Saturday, August 9, 2008

Georgia 'pulls out of S Ossetia'

Georgia says its forces have withdrawn from the separatist enclave of South Ossetia, and that Russian troops are now in control of the regional capital.

An interior ministry spokesman told the BBC it was not a military defeat but a necessary step to protect civilians from a "humanitarian catastrophe".

Georgia says Russia has brought an additional 10,000 soldiers across its frontiers, readying for a raid.

Earlier, Russian jets bombed a military airfield close to the Georgian capital.

There was no independent confirmation of the attack, although the BBC's Gabriel Gatehouse, who was in Tbilisi, said he had heard a loud explosion about the same time.

Georgian troops have pulled back to positions at or south of those held on 6 August, when the current hostilities began, said Georgian Interior Ministry spokesman Shota Utiashvili.

Total personnel: 26,900
Main battle tanks (T-72): 82
Armoured personnel carriers: 139
Combat aircraft (Su-25): Seven
Heavy artillery pieces (including Grad rocket launchers): 95
Total personnel: 641,000
Main battle tanks (various): 6,717
Armoured personnel carriers: 6,388
Combat aircraft (various): 1,206
Heavy artillery pieces (various): 7,550
Source: Jane's Sentinel Country Risk Assessments

He told the BBC that the withdrawal was necessary because of the mass casualties both within Georgia and South Ossetia, at the hands of the Russians.

Mr Utiashvili said 100 Georgian soldiers had been killed and many more injured.

Earlier, Georgia's President Mikhail Saakashvili called for an immediate ceasefire to stop what he described as an "annihilation" of his country's democracy.

In the absence of independent verification, there are conflicting figures about the casualties suffered on both sides but the numbers appeared to rise sharply on Saturday.

Based on Russian and South Ossetian estimates, the death toll on the South Ossetian side was at least 1,500. According to Moscow, all but a few of the dead were civilians.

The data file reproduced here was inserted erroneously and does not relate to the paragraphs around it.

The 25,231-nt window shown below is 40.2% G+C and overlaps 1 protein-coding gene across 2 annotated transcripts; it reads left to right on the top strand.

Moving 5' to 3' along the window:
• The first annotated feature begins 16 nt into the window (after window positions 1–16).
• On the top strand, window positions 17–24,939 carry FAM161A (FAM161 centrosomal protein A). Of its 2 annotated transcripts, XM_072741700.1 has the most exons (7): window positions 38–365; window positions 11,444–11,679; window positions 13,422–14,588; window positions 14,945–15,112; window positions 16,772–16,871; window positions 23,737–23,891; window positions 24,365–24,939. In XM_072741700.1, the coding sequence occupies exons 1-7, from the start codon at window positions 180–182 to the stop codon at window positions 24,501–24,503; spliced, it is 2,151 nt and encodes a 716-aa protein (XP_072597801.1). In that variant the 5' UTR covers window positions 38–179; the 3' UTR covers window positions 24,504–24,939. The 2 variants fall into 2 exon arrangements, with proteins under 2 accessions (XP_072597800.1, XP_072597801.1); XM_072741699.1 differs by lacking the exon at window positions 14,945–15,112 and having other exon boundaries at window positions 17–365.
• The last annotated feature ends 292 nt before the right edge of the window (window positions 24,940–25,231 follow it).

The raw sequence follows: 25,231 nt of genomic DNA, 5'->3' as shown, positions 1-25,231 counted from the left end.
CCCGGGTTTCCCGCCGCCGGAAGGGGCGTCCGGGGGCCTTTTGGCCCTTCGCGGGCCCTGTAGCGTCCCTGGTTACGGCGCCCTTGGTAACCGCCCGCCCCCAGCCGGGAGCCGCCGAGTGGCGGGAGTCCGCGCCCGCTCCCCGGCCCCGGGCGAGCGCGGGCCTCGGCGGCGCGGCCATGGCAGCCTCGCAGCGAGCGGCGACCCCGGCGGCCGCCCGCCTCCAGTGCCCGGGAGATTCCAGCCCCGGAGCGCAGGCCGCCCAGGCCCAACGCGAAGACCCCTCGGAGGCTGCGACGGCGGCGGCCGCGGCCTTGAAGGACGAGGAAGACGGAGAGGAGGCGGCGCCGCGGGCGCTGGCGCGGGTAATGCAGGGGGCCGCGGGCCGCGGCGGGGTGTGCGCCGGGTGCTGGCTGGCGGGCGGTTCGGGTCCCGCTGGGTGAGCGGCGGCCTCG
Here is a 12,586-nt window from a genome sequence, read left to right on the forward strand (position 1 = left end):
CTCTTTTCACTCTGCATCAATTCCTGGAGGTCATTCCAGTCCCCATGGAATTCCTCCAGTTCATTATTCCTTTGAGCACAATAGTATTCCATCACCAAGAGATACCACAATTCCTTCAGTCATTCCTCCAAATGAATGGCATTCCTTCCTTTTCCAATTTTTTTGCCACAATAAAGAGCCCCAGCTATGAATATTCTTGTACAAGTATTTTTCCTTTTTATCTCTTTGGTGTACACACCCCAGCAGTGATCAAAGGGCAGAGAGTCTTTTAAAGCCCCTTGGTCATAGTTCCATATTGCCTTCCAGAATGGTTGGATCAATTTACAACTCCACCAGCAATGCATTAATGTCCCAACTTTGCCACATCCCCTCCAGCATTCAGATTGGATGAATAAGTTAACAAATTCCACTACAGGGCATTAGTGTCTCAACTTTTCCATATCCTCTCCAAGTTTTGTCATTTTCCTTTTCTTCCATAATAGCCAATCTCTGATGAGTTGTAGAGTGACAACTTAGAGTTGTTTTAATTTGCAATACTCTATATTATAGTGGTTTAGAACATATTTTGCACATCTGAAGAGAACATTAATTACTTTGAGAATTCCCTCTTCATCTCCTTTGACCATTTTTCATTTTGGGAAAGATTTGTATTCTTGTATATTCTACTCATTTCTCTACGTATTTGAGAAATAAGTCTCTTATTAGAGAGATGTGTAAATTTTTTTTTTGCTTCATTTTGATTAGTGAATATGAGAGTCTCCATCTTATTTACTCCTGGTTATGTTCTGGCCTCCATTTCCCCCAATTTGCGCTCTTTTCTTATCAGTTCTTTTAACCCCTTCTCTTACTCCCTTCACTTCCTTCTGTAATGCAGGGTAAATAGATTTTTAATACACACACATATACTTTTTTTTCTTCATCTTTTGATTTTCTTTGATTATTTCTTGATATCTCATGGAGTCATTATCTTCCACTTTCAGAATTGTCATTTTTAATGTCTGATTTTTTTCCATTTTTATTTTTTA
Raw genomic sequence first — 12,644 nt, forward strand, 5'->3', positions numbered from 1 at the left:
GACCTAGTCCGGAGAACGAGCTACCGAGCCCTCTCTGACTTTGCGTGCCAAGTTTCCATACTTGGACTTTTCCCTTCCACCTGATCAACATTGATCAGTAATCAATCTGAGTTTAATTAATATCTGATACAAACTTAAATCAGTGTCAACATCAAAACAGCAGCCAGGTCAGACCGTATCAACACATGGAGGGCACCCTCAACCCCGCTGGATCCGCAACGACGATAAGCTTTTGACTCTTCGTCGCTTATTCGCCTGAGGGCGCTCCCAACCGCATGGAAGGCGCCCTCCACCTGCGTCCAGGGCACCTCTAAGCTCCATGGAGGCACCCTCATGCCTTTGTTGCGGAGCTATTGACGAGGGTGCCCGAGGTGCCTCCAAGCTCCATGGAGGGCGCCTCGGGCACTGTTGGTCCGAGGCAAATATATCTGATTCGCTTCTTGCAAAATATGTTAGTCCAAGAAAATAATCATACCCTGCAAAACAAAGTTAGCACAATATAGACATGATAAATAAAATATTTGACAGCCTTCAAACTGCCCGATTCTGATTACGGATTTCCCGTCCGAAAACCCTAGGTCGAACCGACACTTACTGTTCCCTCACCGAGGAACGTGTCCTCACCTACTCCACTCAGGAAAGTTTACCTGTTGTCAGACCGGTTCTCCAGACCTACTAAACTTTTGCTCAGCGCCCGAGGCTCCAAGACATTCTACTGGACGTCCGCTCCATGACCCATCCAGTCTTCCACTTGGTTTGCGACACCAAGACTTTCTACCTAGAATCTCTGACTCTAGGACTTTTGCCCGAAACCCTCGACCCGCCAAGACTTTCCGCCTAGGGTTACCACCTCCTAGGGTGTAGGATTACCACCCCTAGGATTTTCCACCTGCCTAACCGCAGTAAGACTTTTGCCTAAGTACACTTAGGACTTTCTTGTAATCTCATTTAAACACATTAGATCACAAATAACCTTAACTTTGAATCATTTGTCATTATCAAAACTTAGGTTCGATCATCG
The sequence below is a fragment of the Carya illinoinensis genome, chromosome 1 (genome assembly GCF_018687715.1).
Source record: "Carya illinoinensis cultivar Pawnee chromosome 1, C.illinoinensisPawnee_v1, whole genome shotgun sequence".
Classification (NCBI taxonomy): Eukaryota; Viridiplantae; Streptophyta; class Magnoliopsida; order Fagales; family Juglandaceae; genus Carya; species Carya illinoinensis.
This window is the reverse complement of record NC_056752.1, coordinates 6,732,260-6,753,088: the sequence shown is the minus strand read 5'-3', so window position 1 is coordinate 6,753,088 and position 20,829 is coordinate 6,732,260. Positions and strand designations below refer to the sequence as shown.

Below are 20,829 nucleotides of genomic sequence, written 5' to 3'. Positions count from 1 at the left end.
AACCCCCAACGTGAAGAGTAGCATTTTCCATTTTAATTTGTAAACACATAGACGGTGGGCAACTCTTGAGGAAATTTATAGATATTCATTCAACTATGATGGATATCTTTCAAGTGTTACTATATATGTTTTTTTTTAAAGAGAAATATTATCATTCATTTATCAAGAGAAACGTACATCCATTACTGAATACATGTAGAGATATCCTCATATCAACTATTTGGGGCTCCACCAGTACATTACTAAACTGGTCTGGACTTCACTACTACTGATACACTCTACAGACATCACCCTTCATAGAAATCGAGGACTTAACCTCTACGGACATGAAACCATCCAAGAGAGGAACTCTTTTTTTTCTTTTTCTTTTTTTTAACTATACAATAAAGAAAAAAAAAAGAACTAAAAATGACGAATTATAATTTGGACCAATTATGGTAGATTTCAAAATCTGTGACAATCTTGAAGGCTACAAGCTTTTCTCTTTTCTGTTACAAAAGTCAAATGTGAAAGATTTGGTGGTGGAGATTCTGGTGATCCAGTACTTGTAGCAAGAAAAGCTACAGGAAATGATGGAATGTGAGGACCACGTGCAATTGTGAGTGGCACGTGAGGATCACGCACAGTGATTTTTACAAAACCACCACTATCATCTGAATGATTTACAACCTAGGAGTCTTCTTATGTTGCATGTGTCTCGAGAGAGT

'Fatal blow'

Russian Prime Minister Vladimir Putin has accused Georgia of genocide against the South Ossetian people and defended Moscow's military action to intervene directly.

On Saturday, he flew to the Russian city of Vladikavkaz, close to the border with South Ossetia, where he met those who had fled the violence.

He said the territorial integrity of Georgia had "suffered a fatal blow", suggesting that it was unlikely that South Ossetia would re-integrate with the rest of Georgia after the conflict.

He said the conflict had created at least 34,000 refugees.

This figure wildly conflicts with that cited by the UN refugee agency, which it says is based on information supplied by both sides.

The UN estimates that about 2,400 people have fled South Ossetia to other parts of Georgia while between 4,000 and 5,000 have crossed the border into Russia.

Redrawing the map

Meanwhile, a joint delegation of the US, EU and the Organisation of Security and Co-operation in Europe is heading to Georgia in the hope of brokering a truce.

It comes as a third emergency session of the UN Security Council ended without an agreement on the wording of a statement calling for a ceasefire.

But emissaries from the US and Europe who are Nato members may not be seen as honest brokers by the Kremlin when it comes to Georgia, BBC's diplomatic correspondent Bridget Kendall says.

The danger now is that Russia will not only use this crisis to demonstrate its military power in the region, but argue it is time to redraw the map, she adds.

Moscow has said there can be no "consultations" with Georgia unless Georgian forces withdraw to the positions they held outside South Ossetia before Thursday.

Meanwhile Russian jets have bombed several towns, including the central Georgian city of Gori, where Georgian troops had been massing to support forces engaged in South Ossetia.

Georgian TV has also shown pictures of damage to the Black Sea port of Poti, the site of a major oil shipment facility, after a reported Russian air strike.

President Saakashvili told the BBC on Saturday that Moscow wanted to take control of energy routes to Europe and accused it of "war crimes" against civilians.

His parliament has approved a presidential decree declaring that the country is in a state of war for 15 days.

Story from BBC NEWS:

Published: 2008/08/10 05:17:04 GMT


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